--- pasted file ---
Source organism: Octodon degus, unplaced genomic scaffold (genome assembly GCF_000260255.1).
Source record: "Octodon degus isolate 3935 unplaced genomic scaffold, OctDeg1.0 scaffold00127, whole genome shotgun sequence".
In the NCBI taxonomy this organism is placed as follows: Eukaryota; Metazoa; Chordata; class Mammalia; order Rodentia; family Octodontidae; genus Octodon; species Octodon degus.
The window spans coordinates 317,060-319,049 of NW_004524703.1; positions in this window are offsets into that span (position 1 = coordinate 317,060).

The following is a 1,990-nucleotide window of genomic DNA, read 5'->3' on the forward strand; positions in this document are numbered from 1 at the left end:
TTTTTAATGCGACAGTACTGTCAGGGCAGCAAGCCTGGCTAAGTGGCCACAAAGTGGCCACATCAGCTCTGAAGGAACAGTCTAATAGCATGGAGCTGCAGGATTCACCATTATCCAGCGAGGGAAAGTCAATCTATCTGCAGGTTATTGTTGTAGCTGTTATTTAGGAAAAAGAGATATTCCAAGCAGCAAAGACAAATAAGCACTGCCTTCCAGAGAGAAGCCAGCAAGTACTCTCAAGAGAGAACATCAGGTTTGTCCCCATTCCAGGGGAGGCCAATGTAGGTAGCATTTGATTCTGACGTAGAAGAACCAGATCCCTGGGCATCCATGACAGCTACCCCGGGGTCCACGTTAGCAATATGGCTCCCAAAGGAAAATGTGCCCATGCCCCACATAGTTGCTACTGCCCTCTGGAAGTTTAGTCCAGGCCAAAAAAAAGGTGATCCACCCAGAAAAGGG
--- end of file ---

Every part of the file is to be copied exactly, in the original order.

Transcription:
Source organism: Octodon degus, unplaced genomic scaffold (genome assembly GCF_000260255.1).
Source record: "Octodon degus isolate 3935 unplaced genomic scaffold, OctDeg1.0 scaffold00127, whole genome shotgun sequence".
In the NCBI taxonomy this organism is placed as follows: Eukaryota; Metazoa; Chordata; class Mammalia; order Rodentia; family Octodontidae; genus Octodon; species Octodon degus.
The window spans coordinates 317,060-319,049 of NW_004524703.1; positions in this window are offsets into that span (position 1 = coordinate 317,060).

The following is a 1,990-nucleotide window of genomic DNA, read 5'->3' on the forward strand; positions in this document are numbered from 1 at the left end:
TTTTTAATGCGACAGTACTGTCAGGGCAGCAAGCCTGGCTAAGTGGCCACAAAGTGGCCACATCAGCTCTGAAGGAACAGTCTAATAGCATGGAGCTGCAGGATTCACCATTATCCAGCGAGGGAAAGTCAATCTATCTGCAGGTTATTGTTGTAGCTGTTATTTAGGAAAAAGAGATATTCCAAGCAGCAAAGACAAATAAGCACTGCCTTCCAGAGAGAAGCCAGCAAGTACTCTCAAGAGAGAACATCAGGTTTGTCCCCATTCCAGGGGAGGCCAATGTAGGTAGCATTTGATTCTGACGTAGAAGAACCAGATCCCTGGGCATCCATGACAGCTACCCCGGGGTCCACGTTAGCAATATGGCTCCCAAAGGAAAATGTGCCCATGCCCCACATAGTTGCTACTGCCCTCTGGAAGTTTAGTCCAGGCCAAAAAAAAGGTGATCCACCCAGAAAAGGG